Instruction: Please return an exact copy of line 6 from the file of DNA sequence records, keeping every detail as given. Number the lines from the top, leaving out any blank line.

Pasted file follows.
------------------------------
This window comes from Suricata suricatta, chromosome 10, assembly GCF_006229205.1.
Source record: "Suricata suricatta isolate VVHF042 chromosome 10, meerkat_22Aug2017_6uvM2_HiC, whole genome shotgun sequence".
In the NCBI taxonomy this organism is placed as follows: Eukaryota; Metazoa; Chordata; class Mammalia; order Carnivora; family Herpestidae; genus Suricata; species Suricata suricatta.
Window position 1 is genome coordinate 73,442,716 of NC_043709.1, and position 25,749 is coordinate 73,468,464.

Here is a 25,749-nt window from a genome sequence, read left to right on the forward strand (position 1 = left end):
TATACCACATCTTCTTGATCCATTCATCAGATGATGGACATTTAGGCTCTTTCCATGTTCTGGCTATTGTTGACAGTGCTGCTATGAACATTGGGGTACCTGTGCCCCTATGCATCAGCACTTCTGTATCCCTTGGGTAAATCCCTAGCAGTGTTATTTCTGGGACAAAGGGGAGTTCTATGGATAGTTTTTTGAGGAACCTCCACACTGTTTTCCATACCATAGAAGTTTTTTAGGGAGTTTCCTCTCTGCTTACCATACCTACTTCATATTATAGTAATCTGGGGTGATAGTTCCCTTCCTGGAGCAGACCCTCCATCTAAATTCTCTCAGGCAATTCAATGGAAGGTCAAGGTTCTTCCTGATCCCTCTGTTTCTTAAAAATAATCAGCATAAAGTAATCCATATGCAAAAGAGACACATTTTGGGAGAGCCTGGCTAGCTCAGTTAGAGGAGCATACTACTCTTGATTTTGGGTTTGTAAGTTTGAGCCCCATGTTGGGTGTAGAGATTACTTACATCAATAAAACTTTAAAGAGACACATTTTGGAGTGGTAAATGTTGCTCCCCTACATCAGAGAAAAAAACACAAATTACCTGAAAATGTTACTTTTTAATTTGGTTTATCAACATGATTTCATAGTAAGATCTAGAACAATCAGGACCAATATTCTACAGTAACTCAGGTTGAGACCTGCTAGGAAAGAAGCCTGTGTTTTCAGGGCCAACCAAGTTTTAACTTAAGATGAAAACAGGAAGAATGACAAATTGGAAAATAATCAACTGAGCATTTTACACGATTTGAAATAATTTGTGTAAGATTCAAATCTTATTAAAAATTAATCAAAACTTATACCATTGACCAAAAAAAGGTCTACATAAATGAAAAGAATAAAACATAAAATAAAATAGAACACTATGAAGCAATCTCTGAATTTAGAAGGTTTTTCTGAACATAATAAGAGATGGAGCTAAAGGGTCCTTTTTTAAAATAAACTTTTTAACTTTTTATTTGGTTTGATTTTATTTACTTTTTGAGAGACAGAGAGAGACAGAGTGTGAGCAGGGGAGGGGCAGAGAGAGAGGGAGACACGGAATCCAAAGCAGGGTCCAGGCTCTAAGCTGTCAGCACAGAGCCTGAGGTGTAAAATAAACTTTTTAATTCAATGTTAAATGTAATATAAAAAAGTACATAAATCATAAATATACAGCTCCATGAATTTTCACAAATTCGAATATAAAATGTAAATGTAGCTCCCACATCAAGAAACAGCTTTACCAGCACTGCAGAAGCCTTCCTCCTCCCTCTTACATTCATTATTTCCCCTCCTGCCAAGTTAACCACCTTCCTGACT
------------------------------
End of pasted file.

TATACCACATCTTCTTGATCCATTCATCAGATGATGGACATTTAGGCTCTTTCCATGTTCTGGCTATTGTTGACAGTGCTGCTATGAACATTGGGGTACCTGTGCCCCTATGCATCAGCACTTCTGTATCCCTTGGGTAAATCCCTAGCAGTGTTATTTCTGGGACAAAGGGGAGTTCTATGGATAGTTTTTTGAGGAACCTCCACACTGTTTTCCATACCATAGAAGTTTTTTAGGGAGTTTCCTCTCTGCTTACCATACCTACTTCATATTATAGTAATCTGGGGTGATAGTTCCCTTCCTGGAGCAGACCCTCCATCTAAATTCTCTCAGGCAATTCAATGGAAGGTCAAGGTTCTTCCTGATCCCTCTGTTTCTTAAAAATAATCAGCATAAAGTAATCCATATGCAAAAGAGACACATTTTGGGAGAGCCTGGCTAGCTCAGTTAGAGGAGCATACTACTCTTGATTTTGGGTTTGTAAGTTTGAGCCCCATGTTGGGTGTAGAGATTACTTACATCAATAAAACTTTAAAGAGACACATTTTGGAGTGGTAAATGTTGCTCCCCTACATCAGAGAAAAAAACACAAATTACCTGAAAATGTTACTTTTTAATTTGGTTTATCAACATGATTTCATAGTAAGATCTAGAACAATCAGGACCAATATTCTACAGTAACTCAGGTTGAGACCTGCTAGGAAAGAAGCCTGTGTTTTCAGGGCCAACCAAGTTTTAACTTAAGATGAAAACAGGAAGAATGACAAATTGGAAAATAATCAACTGAGCATTTTACACGATTTGAAATAATTTGTGTAAGATTCAAATCTTATTAAAAATTAATCAAAACTTATACCATTGACCAAAAAAAGGTCTACATAAATGAAAAGAATAAAACATAAAATAAAATAGAACACTATGAAGCAATCTCTGAATTTAGAAGGTTTTTCTGAACATAATAAGAGATGGAGCTAAAGGGTCCTTTTTTAAAATAAACTTTTTAACTTTTTATTTGGTTTGATTTTATTTACTTTTTGAGAGACAGAGAGAGACAGAGTGTGAGCAGGGGAGGGGCAGAGAGAGAGGGAGACACGGAATCCAAAGCAGGGTCCAGGCTCTAAGCTGTCAGCACAGAGCCTGAGGTGTAAAATAAACTTTTTAATTCAATGTTAAATGTAATATAAAAAAGTACATAAATCATAAATATACAGCTCCATGAATTTTCACAAATTCGAATATAAAATGTAAATGTAGCTCCCACATCAAGAAACAGCTTTACCAGCACTGCAGAAGCCTTCCTCCTCCCTCTTACATTCATTATTTCCCCTCCTGCCAAGTTAACCACCTTCCTGACT